Sunday, July 17, 2016

To arrive where we started and know the place for the first time

For last year's words belong to last year's language
And next year's words await another voice. 
But, as the passage now presents no hindrance
To the spirit unappeased and peregrine 
Between two worlds become much like each other, 
So I find words I never thought to speak 
In streets I never thought I should revisit 
When I left my body on a distant shore. --T.S. Eliot, "Little Gidding"

Two Sundays ago, I had an unexpected opportunity to return to Cambridge.

Every summer, there is a program (Pembroke-King's Programme) that invites undergraduates from across America to study as a Cambridge student for 8 weeks. I participated in this program 6 years ago. (It's really interesting to look back at those first blog posts--I was so young then.)

Coming back to Cambridge--one day shy of 6 years exactly since arriving there for my first time--was, in many ways, a coming home for me. A coming full circle.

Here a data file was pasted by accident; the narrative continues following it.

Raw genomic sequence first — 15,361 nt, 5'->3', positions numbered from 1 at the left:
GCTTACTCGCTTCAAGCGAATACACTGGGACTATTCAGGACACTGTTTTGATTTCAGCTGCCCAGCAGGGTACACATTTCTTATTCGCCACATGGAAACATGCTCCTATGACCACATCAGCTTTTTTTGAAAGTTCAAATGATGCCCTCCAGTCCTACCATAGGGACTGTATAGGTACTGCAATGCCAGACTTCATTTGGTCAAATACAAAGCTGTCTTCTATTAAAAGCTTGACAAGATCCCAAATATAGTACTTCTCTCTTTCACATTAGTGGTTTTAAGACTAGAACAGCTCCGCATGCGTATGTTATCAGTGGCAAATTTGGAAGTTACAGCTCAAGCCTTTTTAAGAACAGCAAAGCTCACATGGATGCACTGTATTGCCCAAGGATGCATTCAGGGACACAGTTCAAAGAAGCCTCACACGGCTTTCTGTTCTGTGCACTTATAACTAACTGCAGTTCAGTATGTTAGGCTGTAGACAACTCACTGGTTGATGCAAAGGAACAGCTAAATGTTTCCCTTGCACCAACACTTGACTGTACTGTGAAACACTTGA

I decided to just soak in the day; to remember all that brought me to Cambridge and all that had transpired since those 6 years. A lot has changed. A lot has happened.

I have changed. I have become a different person.

The years have brought refinement. They have brought wisdom, strength, sorrow, joy, and experience.

And yet, as I stood at the base of King's College Chapel, filled with wonder, awe, and humility, I was reminded of a 19-year-old girl who did the same thing 6 years ago. She was uncertain about the future, wonderstruck and amazed by the beauty and magnitude of the world, and eager to save and savor the world.

In those respects, not much has changed at all.

And I have come to a better understanding of that girl from six years ago. After my mission, I felt like I had changed so much from the person I had been before that I never wanted to go back. Honestly, I felt a bit of contempt towards that nineteen-year-old I once was. But at Cambridge, it was a reminder of who I was--the goodness, the naivety, the striving.

I have become kinder to that girl. To the girl I used to be; the girl who used to be mine.

Hopefully I can continue to be kind to the girl I am now, while looking with hope towards the woman I am still becoming.

[With friends at Cambridge.]

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